Hamas's approval of the two-state solution reveals the tendency of the movement to cooperate with the political platform of the Palestine Liberation Organisation (PLO), senior Palestinian negotiator Saeb Erekat told the Saudi Al-Sharq Al-Awsat
Erekat, a member of the PLO Executive Committee, stated that the decision of the Islamist movement to accept a state based on pre-1967 borders with East Jerusalem as its capital stems from its willingness to pave the way for further inter-Palestinian reconciliation.
"Hamas has to maintain this orientation in case of a future revival of talks with the Israeli side, as the two-state solution signifies the cornerstone of the PLO's position towards the peace process," he noted.
Meanwhile, Erekat welcomed the recent meeting between Hamas leader Khaled Meshal and Jordan's King Abdullah II, calling on the international community to understand that Amman is a "partner" to the Palestinians.
Meshal said Monday that the world "must respect" Palestinian reconciliation talks during a visit to Jordan, a palace statement said.
"I am optimistic about Palestinian reconciliation. The international community must respect the Palestinian need to end division," AFP quoted Meshal as saying after meeting Abdullah in Amman.
"A two-state solution is the only means to achieve security and stability in the Middle East," Meshal added.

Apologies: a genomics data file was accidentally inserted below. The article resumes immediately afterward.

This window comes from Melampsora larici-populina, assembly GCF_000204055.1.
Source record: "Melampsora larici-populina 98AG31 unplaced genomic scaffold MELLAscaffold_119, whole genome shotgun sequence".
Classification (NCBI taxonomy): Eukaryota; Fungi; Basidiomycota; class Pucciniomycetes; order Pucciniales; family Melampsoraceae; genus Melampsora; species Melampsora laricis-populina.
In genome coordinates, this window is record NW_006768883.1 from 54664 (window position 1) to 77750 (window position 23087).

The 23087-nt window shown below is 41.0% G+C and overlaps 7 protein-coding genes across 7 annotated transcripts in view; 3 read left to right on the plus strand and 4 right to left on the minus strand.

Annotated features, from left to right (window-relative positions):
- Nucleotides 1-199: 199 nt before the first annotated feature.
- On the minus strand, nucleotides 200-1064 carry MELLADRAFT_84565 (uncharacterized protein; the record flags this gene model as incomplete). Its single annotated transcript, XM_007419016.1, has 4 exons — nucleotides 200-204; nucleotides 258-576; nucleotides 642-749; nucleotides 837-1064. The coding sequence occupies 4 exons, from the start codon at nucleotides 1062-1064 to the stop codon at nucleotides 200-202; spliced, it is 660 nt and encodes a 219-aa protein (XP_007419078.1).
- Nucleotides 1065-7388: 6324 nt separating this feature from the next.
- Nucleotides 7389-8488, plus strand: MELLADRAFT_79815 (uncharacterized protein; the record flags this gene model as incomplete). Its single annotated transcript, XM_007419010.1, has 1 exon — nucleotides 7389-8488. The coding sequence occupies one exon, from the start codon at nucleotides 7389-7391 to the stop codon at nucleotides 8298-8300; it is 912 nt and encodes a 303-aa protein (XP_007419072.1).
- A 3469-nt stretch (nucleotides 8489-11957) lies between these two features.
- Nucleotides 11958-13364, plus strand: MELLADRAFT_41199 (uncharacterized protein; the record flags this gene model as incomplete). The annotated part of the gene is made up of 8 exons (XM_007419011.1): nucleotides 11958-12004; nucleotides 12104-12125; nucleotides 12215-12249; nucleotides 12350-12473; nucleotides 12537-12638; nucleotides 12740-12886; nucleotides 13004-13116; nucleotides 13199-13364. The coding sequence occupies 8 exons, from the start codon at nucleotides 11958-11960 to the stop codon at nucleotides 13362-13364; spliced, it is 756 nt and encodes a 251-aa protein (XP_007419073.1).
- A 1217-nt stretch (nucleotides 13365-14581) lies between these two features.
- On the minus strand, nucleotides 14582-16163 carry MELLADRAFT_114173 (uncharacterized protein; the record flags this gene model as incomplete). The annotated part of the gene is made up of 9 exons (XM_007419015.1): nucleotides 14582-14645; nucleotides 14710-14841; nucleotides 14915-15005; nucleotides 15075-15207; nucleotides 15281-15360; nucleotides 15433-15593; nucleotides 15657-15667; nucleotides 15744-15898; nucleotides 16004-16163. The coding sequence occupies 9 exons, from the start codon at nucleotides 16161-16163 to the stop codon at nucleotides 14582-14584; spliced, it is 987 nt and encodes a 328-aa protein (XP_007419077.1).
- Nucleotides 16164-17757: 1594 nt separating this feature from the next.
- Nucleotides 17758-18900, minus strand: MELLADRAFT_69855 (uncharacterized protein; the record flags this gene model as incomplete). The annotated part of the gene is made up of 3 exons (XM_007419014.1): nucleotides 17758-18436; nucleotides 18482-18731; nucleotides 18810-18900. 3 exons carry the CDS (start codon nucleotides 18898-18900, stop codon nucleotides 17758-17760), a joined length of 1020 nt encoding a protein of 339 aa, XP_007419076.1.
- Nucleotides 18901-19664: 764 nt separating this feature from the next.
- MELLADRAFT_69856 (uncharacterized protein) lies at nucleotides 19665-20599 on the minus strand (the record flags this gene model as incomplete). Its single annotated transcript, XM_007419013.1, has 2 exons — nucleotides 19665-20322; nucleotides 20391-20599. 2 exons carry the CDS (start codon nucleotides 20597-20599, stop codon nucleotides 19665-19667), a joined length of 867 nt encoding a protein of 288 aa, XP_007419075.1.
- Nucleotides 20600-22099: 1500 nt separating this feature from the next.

Meshal visited Jordan twice last year. Relations between Hamas and Amman have been strained since 1999 when authorities expelled Meshal and three other Hamas members after the group was accused of threatening the kingdom's security and stability.
Hamas had previously expressed firm rejection of the two-state solution and granting recognition to Israel, a situation that led the West, especially the United States, and Israel to exclude the movement from all rounds of peace talks.
However, at their first meeting in almost a year, Meshal and Palestinian President Mahmoud Abbas agreed this month on reviving the stalled 2011 reconciliation deal between the rival Palestinian factions.
The two Palestinian leaders also agreed to allow Hamas a degree of representation in the PLO, which has historically been led by Fatah, indicating the urgency of further rapproachment on remaining disputed issues, including the peace process.
Hamas declared support for Abbass' successful UN bid to grant Palestine non-member observer state status in the world body, approved by the General Assembly 29 November.
Abbas, in return, backed Hamas during the latest Israeli war on the Gaza Strip, including destructive attacks on buildings and media centres across the besieged territory, killing more than 162 Palestinians in a week of non-stop airstrikes.
For his part, Israeli Prime Minister Binyamin Netanyahu’s government recently announced plans to build almost 3,000 settler units in the occupied West Bank, just before the UN vote on Palestinian recognition.
The construction will take place in the highly sensitive "E-1" area of the West Bank, which lies between annexed East Jerusalem and the nearby Maale Adumim settlement. Netanyahu claimed that Jerusalem has been the capital of the Jewish people for "3,000 years."